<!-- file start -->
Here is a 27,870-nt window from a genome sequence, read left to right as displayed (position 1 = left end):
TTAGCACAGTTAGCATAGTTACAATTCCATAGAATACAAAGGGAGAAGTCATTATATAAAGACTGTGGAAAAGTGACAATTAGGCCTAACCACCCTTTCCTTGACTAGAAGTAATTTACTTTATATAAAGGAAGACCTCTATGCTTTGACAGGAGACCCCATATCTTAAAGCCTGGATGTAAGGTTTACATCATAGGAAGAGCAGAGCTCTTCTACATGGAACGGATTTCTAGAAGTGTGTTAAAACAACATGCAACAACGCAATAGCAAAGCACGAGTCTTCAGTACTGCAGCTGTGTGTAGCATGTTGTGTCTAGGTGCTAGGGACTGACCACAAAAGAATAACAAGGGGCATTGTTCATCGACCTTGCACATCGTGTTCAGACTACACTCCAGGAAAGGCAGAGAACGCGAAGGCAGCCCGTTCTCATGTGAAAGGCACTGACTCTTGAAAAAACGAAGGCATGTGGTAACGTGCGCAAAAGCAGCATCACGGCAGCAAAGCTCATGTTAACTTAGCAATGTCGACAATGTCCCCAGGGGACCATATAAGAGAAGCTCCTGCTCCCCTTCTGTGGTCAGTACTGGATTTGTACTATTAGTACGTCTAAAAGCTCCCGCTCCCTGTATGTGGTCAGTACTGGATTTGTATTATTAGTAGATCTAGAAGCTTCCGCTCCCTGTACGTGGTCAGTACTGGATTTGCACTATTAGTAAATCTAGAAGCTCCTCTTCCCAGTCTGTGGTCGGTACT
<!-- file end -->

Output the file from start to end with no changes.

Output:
Here is a 27,870-nt window from a genome sequence, read left to right as displayed (position 1 = left end):
TTAGCACAGTTAGCATAGTTACAATTCCATAGAATACAAAGGGAGAAGTCATTATATAAAGACTGTGGAAAAGTGACAATTAGGCCTAACCACCCTTTCCTTGACTAGAAGTAATTTACTTTATATAAAGGAAGACCTCTATGCTTTGACAGGAGACCCCATATCTTAAAGCCTGGATGTAAGGTTTACATCATAGGAAGAGCAGAGCTCTTCTACATGGAACGGATTTCTAGAAGTGTGTTAAAACAACATGCAACAACGCAATAGCAAAGCACGAGTCTTCAGTACTGCAGCTGTGTGTAGCATGTTGTGTCTAGGTGCTAGGGACTGACCACAAAAGAATAACAAGGGGCATTGTTCATCGACCTTGCACATCGTGTTCAGACTACACTCCAGGAAAGGCAGAGAACGCGAAGGCAGCCCGTTCTCATGTGAAAGGCACTGACTCTTGAAAAAACGAAGGCATGTGGTAACGTGCGCAAAAGCAGCATCACGGCAGCAAAGCTCATGTTAACTTAGCAATGTCGACAATGTCCCCAGGGGACCATATAAGAGAAGCTCCTGCTCCCCTTCTGTGGTCAGTACTGGATTTGTACTATTAGTACGTCTAAAAGCTCCCGCTCCCTGTATGTGGTCAGTACTGGATTTGTATTATTAGTAGATCTAGAAGCTTCCGCTCCCTGTACGTGGTCAGTACTGGATTTGCACTATTAGTAAATCTAGAAGCTCCTCTTCCCAGTCTGTGGTCGGTACT